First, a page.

Review: All the Beautiful Lies by Peter Swanson

“People hate to see other people happy. Remember that.”

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★★½

William Morrow | 2017

Filed Under: Wears polo shirts for the fashion, and eats oatmeal because he thinks it tastes good.


For someone who has never read Peter Swanson before and casually likes to pick up a psychological thriller every now and again, this book will probably seem like a win.

But for someone (ya girl) who has read Peter Swanson before and been blown away but how he weaves a story, and also spends a lot of her time reading this particular genre, All The Beautiful Lies was a big ol’ *fart noises* letdown.

I’m coming away from the reading experience wondering “what was the point of this?” To be thrilling? To be thought-provoking? To be emotionally stirring? To be a commentary on inappropriate relationships? It seemed to have aspirations to be all of those things, but the execution was sub-par, leaving the ideas undeveloped and abandoned on the page.

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Review: Behind Closed Doors by B.A. Paris

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★★★

St. Martin’s Press | 2016

Filed Under: No one has this much time!


I am feeling pretty meh about this whole thing.

I don’t know if it was the hype, or my standards are at some level that not even I understand, but other readers seemed to fucking love this and for me, it fell short.

It got off to a slow start. There’s an obvious underlying thread of unease to Grace and Jack’s marriage – her, the beautiful housewife and him, the successful lawyer – that you are quick to pick up on, but it takes quite a while to get around to just how nefarious Jack actually is. And by the time his true self is revealed, the story has taken on a stagnant quality.

Oh, more threats about Millie? Great. Did you want to use the word “perfect” a few hundred more times? Excellent. Grace’s friends are going to continue to think nothing is fucking weird as all hell? Okie-dokie.

So much focus is put on the small interactions – the paranoia Grace experiences in trying to figure out just how to act, and just what to say, in order to “win” against Jack – that it becomes quite tedious to read. And the plausibility is laughable. A high-powered attorney who wins big and has his face splashed on the news, who probably works 60+ hour weeks, also has time to monitor every single thing Grace does, to intercept all interactions, to feed her and care for her like a pet? How would any regular person have the energy for this, let alone a successful, busy attorney?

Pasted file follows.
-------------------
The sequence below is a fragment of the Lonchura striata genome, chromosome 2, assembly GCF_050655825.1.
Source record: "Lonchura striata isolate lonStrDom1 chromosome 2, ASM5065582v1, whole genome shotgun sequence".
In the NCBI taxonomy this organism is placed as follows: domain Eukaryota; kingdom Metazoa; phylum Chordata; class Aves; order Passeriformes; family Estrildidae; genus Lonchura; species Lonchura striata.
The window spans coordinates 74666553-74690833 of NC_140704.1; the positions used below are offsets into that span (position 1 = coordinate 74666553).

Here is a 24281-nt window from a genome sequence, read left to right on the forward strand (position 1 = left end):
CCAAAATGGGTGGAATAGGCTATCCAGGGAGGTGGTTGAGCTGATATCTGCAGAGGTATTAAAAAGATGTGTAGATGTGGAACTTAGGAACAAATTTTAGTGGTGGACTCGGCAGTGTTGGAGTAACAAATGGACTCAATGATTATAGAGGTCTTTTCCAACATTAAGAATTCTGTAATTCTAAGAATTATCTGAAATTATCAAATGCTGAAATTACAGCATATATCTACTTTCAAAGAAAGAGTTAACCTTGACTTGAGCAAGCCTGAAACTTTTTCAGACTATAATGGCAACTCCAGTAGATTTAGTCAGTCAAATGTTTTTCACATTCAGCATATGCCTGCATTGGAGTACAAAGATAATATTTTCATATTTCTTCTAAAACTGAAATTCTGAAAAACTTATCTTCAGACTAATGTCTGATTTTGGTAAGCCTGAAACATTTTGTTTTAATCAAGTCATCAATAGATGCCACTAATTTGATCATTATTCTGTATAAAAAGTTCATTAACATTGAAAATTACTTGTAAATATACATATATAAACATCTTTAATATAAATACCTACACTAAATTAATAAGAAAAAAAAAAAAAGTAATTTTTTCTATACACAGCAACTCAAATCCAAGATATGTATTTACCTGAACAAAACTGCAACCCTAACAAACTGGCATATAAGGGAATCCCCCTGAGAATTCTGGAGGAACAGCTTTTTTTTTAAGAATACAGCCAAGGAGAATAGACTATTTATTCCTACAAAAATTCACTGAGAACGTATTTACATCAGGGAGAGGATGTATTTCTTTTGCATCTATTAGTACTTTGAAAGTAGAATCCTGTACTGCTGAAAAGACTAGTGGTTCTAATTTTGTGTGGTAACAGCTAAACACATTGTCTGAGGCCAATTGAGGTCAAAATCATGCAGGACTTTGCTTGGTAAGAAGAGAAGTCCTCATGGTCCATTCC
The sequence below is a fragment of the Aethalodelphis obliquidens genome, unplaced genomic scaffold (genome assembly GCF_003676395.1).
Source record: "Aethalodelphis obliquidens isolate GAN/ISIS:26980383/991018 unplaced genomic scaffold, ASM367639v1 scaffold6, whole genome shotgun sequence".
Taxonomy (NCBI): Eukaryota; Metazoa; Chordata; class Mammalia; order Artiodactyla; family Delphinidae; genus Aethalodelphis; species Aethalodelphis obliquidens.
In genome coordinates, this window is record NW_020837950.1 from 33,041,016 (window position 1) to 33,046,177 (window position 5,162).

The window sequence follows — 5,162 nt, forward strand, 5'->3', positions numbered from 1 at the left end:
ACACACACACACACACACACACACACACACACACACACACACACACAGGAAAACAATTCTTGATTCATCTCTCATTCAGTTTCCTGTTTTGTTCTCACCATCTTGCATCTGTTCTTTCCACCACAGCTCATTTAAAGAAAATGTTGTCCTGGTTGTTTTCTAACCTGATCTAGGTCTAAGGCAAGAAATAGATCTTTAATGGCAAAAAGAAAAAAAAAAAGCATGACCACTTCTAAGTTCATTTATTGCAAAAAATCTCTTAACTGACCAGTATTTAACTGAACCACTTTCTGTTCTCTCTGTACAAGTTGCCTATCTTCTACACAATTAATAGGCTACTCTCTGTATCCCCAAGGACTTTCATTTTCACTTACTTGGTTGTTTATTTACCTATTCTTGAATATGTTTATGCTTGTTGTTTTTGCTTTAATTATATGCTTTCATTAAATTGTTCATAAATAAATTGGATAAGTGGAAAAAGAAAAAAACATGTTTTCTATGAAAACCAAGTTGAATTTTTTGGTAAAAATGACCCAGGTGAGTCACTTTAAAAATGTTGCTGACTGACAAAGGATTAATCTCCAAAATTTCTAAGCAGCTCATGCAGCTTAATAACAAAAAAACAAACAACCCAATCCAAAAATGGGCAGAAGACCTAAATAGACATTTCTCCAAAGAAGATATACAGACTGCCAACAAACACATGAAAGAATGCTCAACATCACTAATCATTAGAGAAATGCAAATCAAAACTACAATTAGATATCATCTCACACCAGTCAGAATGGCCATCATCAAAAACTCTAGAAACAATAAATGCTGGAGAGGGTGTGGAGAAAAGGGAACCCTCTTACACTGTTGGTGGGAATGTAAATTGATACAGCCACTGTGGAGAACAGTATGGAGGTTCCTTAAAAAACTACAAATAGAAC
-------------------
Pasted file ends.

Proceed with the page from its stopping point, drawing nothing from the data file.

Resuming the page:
…Even if he is a fucking Looney Toon.

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Review: White Bodies by Jane Robins

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★★★½

Atria Books | 2017

Filed Under: Eating teeth and hair like a goddamn appetizer


If you’ve ever wanted to eat your sister’s hair, this book is for you.

Or if you just like reading twisty novels about obsession with a dose of weirdness, then definitely try this. I will in no way assume it’s because you also eat your sister’s hair.

This novel has a decidedly bleak, gloomy and unsettled atmosphere hanging over it, with a noir quality that is subtle, but evident. Combine that with twins and the “murder exchange” trope and you’ve got yourself something that can only fail in its clichés.

Callie is the ugly twin. Tilda is the beautiful one. I’m going to be honest – they both have serious mental health issues even if Tilda wants to play like only Callie does. Callie is a quiet, meek follower. Tilda is a leader, controlling and determined.

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